I have a set of twins, Noah and Naomi, in first grade at Sacred Heart Catholic School in Pinellas Park, Florida. I put them in Catholic school for kindergarten, and now my intention is to have them in Catholic school all the way to attending the University of Notre Dame.

I made the choice of Sacred Heart because of several different experiences, but not because I or the twins are Catholic. I don’t have a home church, and I go between Catholic and Baptist churches. I can’t say what religion my twins will end up being, but I can say they enjoy religion. Whether it’s a Baptist or Catholic church, they want to go and be a part of it.

But I’ve sent Noah and Naomi to Sacred Heart primarily because of experiences in my family and experiences with public schools. I got interested in the school because I have nieces who have been there for some time. I watched my nieces growing up and reading to my kids at an early age, and it made me want to have my kids attend there as well.

I have older children — a daughter who’s 22 and a son who’s 17 — and they were in the public school system. That school decided they would hold back my son in third grade because he had trouble with reading, but I didn’t find out my son was having trouble — and could have had tutoring — until he didn’t pass. They should have addressed the problem earlier and made it less uncomfortable for him to be at a different level than his classmates, but they didn’t. They waited for him to fail before they said, oh, he can’t read. I had a problem with that.

In Sacred Heart (which became a Notre Dame ACE Academy a couple of years ago), they care about the student every step of the way, and they find a way to work with the kids. I know Noah is reading at a different level now than Naomi, but the teachers have put in extra time to give him one-on-one help. They didn’t wait for the school year to be over.

The school becoming an ACE Academy has helped a lot, certainly with the money that’s now available for extra programs, including the free after-school care. As a single parent, a working parent, the extended hours help make it possible for me to work full-time. And I’m thankful for Florida’s (tax-credit) scholarships, so I can send the kids to get a great education and pay the light bill and feed them and have a place for them to live.

Sacred Heart has open houses and events to recruit new students, and the students and teachers have very diverse backgrounds. Kids don’t learn bad behaviors like racism. By having a common denominator, which is God, people can see past their differences and other barriers. The parents are invited to get to know the teachers and staff, and you’re acclimated into the family quite quickly.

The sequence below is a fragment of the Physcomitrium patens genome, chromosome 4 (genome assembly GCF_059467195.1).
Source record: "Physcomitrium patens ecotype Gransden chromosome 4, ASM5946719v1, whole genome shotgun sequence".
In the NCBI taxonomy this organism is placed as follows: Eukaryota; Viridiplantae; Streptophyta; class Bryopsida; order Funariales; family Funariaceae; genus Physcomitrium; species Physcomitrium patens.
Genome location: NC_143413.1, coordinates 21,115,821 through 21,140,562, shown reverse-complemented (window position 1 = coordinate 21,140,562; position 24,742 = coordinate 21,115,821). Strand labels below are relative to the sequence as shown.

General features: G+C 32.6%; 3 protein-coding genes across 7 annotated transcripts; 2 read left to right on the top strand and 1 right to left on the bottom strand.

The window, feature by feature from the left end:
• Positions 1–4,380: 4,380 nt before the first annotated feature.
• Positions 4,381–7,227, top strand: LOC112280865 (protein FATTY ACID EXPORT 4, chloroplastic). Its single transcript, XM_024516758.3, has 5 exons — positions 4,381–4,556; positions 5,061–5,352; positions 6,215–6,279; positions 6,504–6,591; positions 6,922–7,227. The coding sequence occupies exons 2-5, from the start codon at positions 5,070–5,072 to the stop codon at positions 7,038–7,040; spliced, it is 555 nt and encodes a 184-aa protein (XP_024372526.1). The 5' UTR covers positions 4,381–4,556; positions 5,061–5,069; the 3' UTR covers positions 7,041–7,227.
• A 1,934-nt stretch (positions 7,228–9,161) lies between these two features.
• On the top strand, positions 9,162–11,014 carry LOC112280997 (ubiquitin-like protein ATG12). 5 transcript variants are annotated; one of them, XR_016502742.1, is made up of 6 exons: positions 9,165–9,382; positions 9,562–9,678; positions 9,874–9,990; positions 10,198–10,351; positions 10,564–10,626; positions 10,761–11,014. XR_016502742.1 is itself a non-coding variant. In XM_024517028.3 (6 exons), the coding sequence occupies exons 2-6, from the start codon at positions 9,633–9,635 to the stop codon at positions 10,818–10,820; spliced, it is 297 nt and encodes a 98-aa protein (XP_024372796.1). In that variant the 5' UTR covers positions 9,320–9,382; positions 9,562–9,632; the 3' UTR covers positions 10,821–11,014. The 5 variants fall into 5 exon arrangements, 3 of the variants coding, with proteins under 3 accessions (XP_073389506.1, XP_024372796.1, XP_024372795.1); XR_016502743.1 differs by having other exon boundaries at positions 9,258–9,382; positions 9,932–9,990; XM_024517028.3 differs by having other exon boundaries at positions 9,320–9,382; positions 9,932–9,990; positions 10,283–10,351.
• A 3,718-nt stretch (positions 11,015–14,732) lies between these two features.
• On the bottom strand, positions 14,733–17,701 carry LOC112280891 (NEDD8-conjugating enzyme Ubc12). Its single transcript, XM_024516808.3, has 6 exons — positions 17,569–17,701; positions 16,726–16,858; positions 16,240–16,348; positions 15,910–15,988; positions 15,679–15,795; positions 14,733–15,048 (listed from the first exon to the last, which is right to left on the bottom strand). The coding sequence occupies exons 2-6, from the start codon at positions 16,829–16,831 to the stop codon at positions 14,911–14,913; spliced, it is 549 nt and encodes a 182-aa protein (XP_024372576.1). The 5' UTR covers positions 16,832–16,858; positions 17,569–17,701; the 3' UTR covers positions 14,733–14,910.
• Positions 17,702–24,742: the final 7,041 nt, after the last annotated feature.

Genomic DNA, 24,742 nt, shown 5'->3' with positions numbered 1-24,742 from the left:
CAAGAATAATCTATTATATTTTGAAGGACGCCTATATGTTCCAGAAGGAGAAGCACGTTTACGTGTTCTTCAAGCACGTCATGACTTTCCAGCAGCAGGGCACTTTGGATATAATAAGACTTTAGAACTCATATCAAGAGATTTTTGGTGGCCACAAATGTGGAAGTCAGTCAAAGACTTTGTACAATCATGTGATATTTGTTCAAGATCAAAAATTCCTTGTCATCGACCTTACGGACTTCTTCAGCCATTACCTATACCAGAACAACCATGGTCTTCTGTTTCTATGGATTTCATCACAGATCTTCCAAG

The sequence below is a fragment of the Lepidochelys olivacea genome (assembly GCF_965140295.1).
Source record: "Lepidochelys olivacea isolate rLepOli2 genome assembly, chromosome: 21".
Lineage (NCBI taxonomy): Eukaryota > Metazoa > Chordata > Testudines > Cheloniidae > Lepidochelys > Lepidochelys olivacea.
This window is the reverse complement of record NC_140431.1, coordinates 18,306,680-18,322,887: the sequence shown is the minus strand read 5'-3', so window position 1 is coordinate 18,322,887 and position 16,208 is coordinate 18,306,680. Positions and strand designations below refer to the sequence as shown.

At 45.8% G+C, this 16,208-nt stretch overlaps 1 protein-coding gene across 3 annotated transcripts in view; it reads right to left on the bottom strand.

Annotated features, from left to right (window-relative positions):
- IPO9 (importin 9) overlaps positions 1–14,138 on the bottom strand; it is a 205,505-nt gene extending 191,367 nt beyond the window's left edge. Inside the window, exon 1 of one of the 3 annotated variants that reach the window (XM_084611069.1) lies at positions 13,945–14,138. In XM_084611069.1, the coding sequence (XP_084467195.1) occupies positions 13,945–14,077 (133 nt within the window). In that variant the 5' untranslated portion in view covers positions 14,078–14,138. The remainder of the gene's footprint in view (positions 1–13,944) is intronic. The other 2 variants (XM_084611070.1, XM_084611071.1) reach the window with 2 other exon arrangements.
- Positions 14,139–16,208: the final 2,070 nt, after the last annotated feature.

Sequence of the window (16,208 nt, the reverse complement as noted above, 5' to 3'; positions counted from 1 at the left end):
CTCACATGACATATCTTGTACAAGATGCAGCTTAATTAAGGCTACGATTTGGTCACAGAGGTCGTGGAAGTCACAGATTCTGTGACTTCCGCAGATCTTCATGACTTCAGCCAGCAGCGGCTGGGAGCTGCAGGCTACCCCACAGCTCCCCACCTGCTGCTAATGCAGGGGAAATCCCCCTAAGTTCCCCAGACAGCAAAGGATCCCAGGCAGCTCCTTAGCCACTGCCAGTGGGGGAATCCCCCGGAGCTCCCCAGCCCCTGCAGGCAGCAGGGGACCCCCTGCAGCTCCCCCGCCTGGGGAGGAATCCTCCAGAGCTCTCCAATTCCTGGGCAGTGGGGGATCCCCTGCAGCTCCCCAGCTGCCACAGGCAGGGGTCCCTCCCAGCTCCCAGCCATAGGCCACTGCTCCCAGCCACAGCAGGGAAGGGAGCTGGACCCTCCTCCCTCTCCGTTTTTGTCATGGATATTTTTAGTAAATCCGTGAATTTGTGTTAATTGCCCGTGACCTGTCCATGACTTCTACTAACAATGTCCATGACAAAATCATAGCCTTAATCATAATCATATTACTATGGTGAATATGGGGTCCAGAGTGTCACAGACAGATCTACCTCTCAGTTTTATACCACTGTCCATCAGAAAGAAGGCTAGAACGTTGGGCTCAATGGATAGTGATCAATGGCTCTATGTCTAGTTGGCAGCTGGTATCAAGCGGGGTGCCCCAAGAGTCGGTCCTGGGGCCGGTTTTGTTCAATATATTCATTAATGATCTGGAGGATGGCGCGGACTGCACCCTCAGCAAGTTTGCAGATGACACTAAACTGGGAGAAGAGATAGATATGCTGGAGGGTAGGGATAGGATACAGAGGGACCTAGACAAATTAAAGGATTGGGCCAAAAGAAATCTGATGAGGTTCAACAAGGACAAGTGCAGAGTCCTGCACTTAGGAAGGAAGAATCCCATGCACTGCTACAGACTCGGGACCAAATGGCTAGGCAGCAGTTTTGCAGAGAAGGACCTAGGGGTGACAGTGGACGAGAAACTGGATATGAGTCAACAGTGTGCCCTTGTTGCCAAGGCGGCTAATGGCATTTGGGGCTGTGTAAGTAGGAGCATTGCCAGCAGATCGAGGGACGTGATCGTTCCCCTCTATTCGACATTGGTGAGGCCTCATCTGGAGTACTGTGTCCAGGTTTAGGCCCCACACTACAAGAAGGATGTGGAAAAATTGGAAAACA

One thing I love is that the teachers, even at different grade levels, know my kids. They know the parents, too, and they’ll reach out and say hello and “have a great day.” That doesn’t happen in public school.

Sacred Heart may not have all the resources some public schools have, but they utilize the resources they have to the best of their ability. The teachers are always seeking new options to help the kids. And they care about their whole lives, about them going to college and going to heaven. In public school, the kids might talk about what they want to be, but you don’t often hear them say they want to attend college. My kids, at seven years old, are already saying they want to attend college.

Having God in the school makes these kids grow into great people. It’s not about being indoctrinated into any one religion. Sacred Heart teaches the kids to respect others and their religions, too. That’s good because my family is unique and dynamic — very open-minded on religion.

When my kids come home, they tell me their experiences with church and school subjects, and they learn from both. I think it helps with behavior. Once they know what God expects of them, they want to please God as well, and they want to please others, and they want their parents to be happy and proud of them.

Even if I can’t keep the twins in Catholic school throughout their education, I know they have the greatest start they could have in life.

Ramona Denmark is the mother of two students in Sacred Heart School in Pinellas Park, Fla. Sacred Heart is one of two schools in the Diocese of St. Petersburg that adopted the Notre Dame ACE Academies model for a comprehensive university-school partnership in 2012.

For those interested, leaders of the Notre Dame ACE Academies initiative can explain its innovative reading program, its dual focus on two goals: “college and heaven,” finances, and more. Contact Bill Schmitt at wschmitt@nd.edu or 574-631-3893.